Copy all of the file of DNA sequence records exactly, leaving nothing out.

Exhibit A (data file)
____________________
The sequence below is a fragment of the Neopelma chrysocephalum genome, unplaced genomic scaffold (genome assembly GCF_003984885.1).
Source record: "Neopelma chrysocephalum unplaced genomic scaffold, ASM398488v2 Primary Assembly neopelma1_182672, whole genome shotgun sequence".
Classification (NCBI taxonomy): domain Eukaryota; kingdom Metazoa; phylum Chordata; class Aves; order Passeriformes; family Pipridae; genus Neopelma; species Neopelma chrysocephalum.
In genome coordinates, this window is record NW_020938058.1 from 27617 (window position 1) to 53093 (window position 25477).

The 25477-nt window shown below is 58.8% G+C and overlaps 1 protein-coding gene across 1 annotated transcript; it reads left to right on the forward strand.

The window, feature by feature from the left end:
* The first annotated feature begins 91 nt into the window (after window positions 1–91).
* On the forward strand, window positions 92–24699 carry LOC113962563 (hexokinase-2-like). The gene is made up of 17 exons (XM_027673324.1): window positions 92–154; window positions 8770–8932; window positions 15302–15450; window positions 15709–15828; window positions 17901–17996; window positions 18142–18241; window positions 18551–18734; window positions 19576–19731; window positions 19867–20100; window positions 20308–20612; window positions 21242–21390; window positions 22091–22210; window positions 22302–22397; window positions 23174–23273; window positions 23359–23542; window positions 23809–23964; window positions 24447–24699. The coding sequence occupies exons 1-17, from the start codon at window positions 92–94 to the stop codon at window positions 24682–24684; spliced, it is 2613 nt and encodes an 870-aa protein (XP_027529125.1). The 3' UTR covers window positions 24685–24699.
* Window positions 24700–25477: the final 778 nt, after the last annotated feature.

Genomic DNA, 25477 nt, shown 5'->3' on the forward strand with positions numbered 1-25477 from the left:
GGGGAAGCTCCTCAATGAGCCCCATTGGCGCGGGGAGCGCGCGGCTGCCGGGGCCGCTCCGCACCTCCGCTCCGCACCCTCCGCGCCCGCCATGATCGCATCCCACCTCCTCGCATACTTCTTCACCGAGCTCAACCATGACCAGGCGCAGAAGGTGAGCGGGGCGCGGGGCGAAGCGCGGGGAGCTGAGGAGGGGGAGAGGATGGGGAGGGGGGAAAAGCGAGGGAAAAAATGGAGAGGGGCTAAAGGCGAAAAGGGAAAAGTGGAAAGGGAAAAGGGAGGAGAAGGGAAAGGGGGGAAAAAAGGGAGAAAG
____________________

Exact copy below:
The sequence below is a fragment of the Neopelma chrysocephalum genome, unplaced genomic scaffold (genome assembly GCF_003984885.1).
Source record: "Neopelma chrysocephalum unplaced genomic scaffold, ASM398488v2 Primary Assembly neopelma1_182672, whole genome shotgun sequence".
Classification (NCBI taxonomy): domain Eukaryota; kingdom Metazoa; phylum Chordata; class Aves; order Passeriformes; family Pipridae; genus Neopelma; species Neopelma chrysocephalum.
In genome coordinates, this window is record NW_020938058.1 from 27617 (window position 1) to 53093 (window position 25477).

The 25477-nt window shown below is 58.8% G+C and overlaps 1 protein-coding gene across 1 annotated transcript; it reads left to right on the forward strand.

The window, feature by feature from the left end:
* The first annotated feature begins 91 nt into the window (after window positions 1–91).
* On the forward strand, window positions 92–24699 carry LOC113962563 (hexokinase-2-like). The gene is made up of 17 exons (XM_027673324.1): window positions 92–154; window positions 8770–8932; window positions 15302–15450; window positions 15709–15828; window positions 17901–17996; window positions 18142–18241; window positions 18551–18734; window positions 19576–19731; window positions 19867–20100; window positions 20308–20612; window positions 21242–21390; window positions 22091–22210; window positions 22302–22397; window positions 23174–23273; window positions 23359–23542; window positions 23809–23964; window positions 24447–24699. The coding sequence occupies exons 1-17, from the start codon at window positions 92–94 to the stop codon at window positions 24682–24684; spliced, it is 2613 nt and encodes an 870-aa protein (XP_027529125.1). The 3' UTR covers window positions 24685–24699.
* Window positions 24700–25477: the final 778 nt, after the last annotated feature.

Genomic DNA, 25477 nt, shown 5'->3' on the forward strand with positions numbered 1-25477 from the left:
GGGGAAGCTCCTCAATGAGCCCCATTGGCGCGGGGAGCGCGCGGCTGCCGGGGCCGCTCCGCACCTCCGCTCCGCACCCTCCGCGCCCGCCATGATCGCATCCCACCTCCTCGCATACTTCTTCACCGAGCTCAACCATGACCAGGCGCAGAAGGTGAGCGGGGCGCGGGGCGAAGCGCGGGGAGCTGAGGAGGGGGAGAGGATGGGGAGGGGGGAAAAGCGAGGGAAAAAATGGAGAGGGGCTAAAGGCGAAAAGGGAAAAGTGGAAAGGGAAAAGGGAGGAGAAGGGAAAGGGGGGAAAAAAGGGAGAAAG